Opening at Dia:Chelsea on September 15, 2018, Blinky Palermo’s To the People of New York City (1976) returns to New York City after thirty years. The artist’s magnum opus was last shown in the city in 1987 at Dia’s former Chelsea space. To the People of New York City is a multipartite group of paintings whose palette is derived from the black, gold, and red colors of both the East and West German flags from 1949 to 1990 and the current German flag. The work’s title was posthumously chosen from a dedication that Palermo inscribed on the backs of the panels.
“To the People of New York City has often been described as the most influential work of Palermo’s short but remarkable career—representing a complex investigation into the formal language of Minimalism and the legacy of abstraction, while foreshadowing the paradigms of Conceptual practice. In the context of Dia’s rich collection of work by both Palermo and his peers, this presentation will foster important and in-depth engagement with this artist’s rarely exhibited work,” said Jessica Morgan, Dia’s Nathalie de Gunzburg Director. “Dia Center for the Arts opened at 548 West 22nd Street in 1987 with an exhibition of Palermo’s To the People of New York City. It is fitting that thirty years later it is this presentation that will be the final exhibition at Dia’s 545 West 22nd Street location before the space undergoes a yearlong renovation as part of a comprehensive plan to revitalize our constellation of sites in New York.”
The work is part of the artist’s Metal Pictures series (or Metallbilder, in German), which he started while living in New York City from 1973 to 1976. During this time, Palermo began to compose serialized groups of paintings on metal, using color and formal patterns to focus on a specific experience of abstract progression.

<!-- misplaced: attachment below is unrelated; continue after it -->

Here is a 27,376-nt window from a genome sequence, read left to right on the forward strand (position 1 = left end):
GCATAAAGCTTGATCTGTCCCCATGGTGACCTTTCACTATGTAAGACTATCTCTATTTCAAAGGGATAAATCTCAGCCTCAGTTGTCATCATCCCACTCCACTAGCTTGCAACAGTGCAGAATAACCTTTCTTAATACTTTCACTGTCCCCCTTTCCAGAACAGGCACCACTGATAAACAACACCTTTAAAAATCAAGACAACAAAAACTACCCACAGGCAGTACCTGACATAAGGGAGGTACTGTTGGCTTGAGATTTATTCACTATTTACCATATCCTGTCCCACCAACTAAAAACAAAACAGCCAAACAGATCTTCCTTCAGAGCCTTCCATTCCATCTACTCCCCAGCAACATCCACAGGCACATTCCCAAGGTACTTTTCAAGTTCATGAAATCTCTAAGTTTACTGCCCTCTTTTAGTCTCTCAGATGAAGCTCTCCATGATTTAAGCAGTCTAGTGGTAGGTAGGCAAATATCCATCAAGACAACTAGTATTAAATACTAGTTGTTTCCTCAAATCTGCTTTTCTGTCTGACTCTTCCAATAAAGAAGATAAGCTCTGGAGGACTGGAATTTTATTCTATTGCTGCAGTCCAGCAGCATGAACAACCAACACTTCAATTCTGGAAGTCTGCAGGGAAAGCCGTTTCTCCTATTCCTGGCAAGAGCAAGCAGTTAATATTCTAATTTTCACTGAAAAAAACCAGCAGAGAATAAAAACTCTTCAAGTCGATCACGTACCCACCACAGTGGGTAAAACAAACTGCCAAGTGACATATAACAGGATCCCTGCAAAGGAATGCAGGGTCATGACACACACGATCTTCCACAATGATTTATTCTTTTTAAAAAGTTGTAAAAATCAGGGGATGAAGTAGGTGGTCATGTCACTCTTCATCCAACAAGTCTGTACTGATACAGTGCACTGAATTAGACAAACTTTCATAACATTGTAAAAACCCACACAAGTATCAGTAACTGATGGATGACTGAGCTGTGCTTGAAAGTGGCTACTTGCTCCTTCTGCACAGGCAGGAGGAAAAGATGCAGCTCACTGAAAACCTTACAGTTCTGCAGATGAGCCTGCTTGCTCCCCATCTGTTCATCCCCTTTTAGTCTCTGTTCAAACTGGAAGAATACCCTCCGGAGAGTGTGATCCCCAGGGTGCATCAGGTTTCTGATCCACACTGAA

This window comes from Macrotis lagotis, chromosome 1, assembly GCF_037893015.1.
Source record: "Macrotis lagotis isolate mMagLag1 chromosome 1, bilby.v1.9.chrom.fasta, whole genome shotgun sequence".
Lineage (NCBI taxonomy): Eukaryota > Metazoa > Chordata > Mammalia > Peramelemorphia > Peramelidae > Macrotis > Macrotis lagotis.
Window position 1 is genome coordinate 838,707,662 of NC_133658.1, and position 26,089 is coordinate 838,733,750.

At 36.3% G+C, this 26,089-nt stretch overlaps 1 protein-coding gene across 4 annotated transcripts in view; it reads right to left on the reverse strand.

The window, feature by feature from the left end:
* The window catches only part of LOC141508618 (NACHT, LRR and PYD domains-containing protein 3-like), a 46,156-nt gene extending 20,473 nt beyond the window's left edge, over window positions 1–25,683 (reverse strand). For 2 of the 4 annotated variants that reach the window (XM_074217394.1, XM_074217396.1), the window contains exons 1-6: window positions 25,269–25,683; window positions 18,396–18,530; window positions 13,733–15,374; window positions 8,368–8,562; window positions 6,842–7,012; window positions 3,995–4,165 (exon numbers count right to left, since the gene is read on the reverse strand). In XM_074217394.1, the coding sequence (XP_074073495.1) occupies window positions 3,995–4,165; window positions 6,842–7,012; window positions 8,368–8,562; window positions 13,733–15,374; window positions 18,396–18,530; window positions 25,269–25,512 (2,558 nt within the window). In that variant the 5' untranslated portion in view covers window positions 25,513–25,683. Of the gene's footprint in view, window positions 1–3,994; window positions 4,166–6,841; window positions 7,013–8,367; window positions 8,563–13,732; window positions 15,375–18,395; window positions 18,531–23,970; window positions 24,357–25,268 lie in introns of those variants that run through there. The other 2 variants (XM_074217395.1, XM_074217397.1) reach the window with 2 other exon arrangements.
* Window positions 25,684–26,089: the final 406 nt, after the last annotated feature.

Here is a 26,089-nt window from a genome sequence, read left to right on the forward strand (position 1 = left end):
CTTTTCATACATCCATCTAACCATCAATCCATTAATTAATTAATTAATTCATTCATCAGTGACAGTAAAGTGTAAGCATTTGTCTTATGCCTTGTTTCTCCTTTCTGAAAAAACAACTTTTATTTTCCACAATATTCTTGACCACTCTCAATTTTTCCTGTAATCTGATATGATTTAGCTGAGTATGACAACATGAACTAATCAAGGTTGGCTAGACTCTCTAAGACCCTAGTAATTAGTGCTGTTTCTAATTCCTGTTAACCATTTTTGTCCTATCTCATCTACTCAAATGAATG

Completed upon his return to Düsseldorf in late 1976, To the People of New York City was discovered in Palermo’s studio after his death in February 1977. Consisting of fifteen parts—composed from forty painted aluminum panels arranged in various combinations of black, cadmium red, and cadmium yellow—the demarcated bands of color in To the People of New York Cityread as striking, didactic signs. His choice of colored bands may reference the early twentieth-century abstract painting of Kazimir Malevich or Piet Mondrian as well as the then-divided nations of East and West Germany, whose separate flags shared the trio of colors, albeit with different designs between 1949 and 1990. Palermo had seen the bifurcation of the nation when he conceived and realized this work, but he never saw German reunification or the return to a single flag, though his multi-panel painting suggests both possibilities. To the People of New York City, however, is distinguished by the system of hanging that Palermo prescribed, which included rhythmically variable formats and a lower placement on the wall. Each of these elements refer to the variation and improvisation of jazz, one of Palermo’s frequent pastime pursuits while in New York.
In addition to the paintings, the exhibition includes a selection of Palermo’s preparatory studies—felt pen sketches on parchment paper—on which he recorded ideas about the singular arrangement of the painted panels. The studies, which have been generously loaned by the Palermo Archive for this exhibition, provide insight into the evolution of this comprehensive cycle of painting.
Blinky Palermo was born Peter Schwarze in Leipzig, Germany, in 1943. He and his twin brother, Michael, grew up as adopted children under the name Heisterkamp. In 1962 Palermo entered the Kunstakademie Düsseldorf, where he studied with Bruno Goller and Joseph Beuys. In 1964 he adopted the name Blinky Palermo, which he appropriated from Frank “Blinky” Palermo, the manager of American boxing heavyweight champion Sonny Liston. He participated in more than seventy exhibitions, including Documenta in 1972 and 1977 and the São Paulo Biennial in 1975. In 1987 his work was featured in one of the first three exhibitions at Dia’s former Chelsea location, which was located at 548 West 22nd Street. Palermo died in 1977 while traveling in the Maldives.